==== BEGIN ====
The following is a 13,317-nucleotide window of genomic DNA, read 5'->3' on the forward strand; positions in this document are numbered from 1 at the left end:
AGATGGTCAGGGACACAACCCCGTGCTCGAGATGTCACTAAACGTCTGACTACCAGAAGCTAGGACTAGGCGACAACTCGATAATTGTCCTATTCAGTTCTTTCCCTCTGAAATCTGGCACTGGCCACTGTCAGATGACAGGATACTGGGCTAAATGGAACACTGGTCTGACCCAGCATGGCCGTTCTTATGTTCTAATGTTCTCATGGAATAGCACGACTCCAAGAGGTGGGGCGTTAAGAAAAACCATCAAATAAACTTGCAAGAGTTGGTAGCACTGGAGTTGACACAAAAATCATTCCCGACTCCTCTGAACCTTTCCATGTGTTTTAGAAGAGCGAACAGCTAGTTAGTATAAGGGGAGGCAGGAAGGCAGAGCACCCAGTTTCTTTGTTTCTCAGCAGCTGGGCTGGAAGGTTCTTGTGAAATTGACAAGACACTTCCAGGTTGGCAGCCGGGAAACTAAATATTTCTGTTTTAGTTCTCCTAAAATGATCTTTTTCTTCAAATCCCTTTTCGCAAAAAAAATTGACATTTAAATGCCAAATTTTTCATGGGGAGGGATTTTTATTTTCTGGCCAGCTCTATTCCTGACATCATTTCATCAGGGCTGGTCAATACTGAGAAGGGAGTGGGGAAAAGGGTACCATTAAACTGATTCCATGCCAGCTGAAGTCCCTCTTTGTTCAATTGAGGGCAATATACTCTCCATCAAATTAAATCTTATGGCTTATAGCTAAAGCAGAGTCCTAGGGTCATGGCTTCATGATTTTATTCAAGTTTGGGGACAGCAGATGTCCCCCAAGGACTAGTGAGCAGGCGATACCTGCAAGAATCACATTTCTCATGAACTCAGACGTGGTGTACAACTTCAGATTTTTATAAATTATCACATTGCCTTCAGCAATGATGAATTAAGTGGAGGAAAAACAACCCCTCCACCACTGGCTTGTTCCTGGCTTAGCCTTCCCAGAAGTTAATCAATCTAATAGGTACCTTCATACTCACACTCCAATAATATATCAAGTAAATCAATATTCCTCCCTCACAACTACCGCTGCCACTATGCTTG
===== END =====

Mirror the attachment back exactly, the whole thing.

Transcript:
The following is a 13,317-nucleotide window of genomic DNA, read 5'->3' on the forward strand; positions in this document are numbered from 1 at the left end:
AGATGGTCAGGGACACAACCCCGTGCTCGAGATGTCACTAAACGTCTGACTACCAGAAGCTAGGACTAGGCGACAACTCGATAATTGTCCTATTCAGTTCTTTCCCTCTGAAATCTGGCACTGGCCACTGTCAGATGACAGGATACTGGGCTAAATGGAACACTGGTCTGACCCAGCATGGCCGTTCTTATGTTCTAATGTTCTCATGGAATAGCACGACTCCAAGAGGTGGGGCGTTAAGAAAAACCATCAAATAAACTTGCAAGAGTTGGTAGCACTGGAGTTGACACAAAAATCATTCCCGACTCCTCTGAACCTTTCCATGTGTTTTAGAAGAGCGAACAGCTAGTTAGTATAAGGGGAGGCAGGAAGGCAGAGCACCCAGTTTCTTTGTTTCTCAGCAGCTGGGCTGGAAGGTTCTTGTGAAATTGACAAGACACTTCCAGGTTGGCAGCCGGGAAACTAAATATTTCTGTTTTAGTTCTCCTAAAATGATCTTTTTCTTCAAATCCCTTTTCGCAAAAAAAATTGACATTTAAATGCCAAATTTTTCATGGGGAGGGATTTTTATTTTCTGGCCAGCTCTATTCCTGACATCATTTCATCAGGGCTGGTCAATACTGAGAAGGGAGTGGGGAAAAGGGTACCATTAAACTGATTCCATGCCAGCTGAAGTCCCTCTTTGTTCAATTGAGGGCAATATACTCTCCATCAAATTAAATCTTATGGCTTATAGCTAAAGCAGAGTCCTAGGGTCATGGCTTCATGATTTTATTCAAGTTTGGGGACAGCAGATGTCCCCCAAGGACTAGTGAGCAGGCGATACCTGCAAGAATCACATTTCTCATGAACTCAGACGTGGTGTACAACTTCAGATTTTTATAAATTATCACATTGCCTTCAGCAATGATGAATTAAGTGGAGGAAAAACAACCCCTCCACCACTGGCTTGTTCCTGGCTTAGCCTTCCCAGAAGTTAATCAATCTAATAGGTACCTTCATACTCACACTCCAATAATATATCAAGTAAATCAATATTCCTCCCTCACAACTACCGCTGCCACTATGCTTG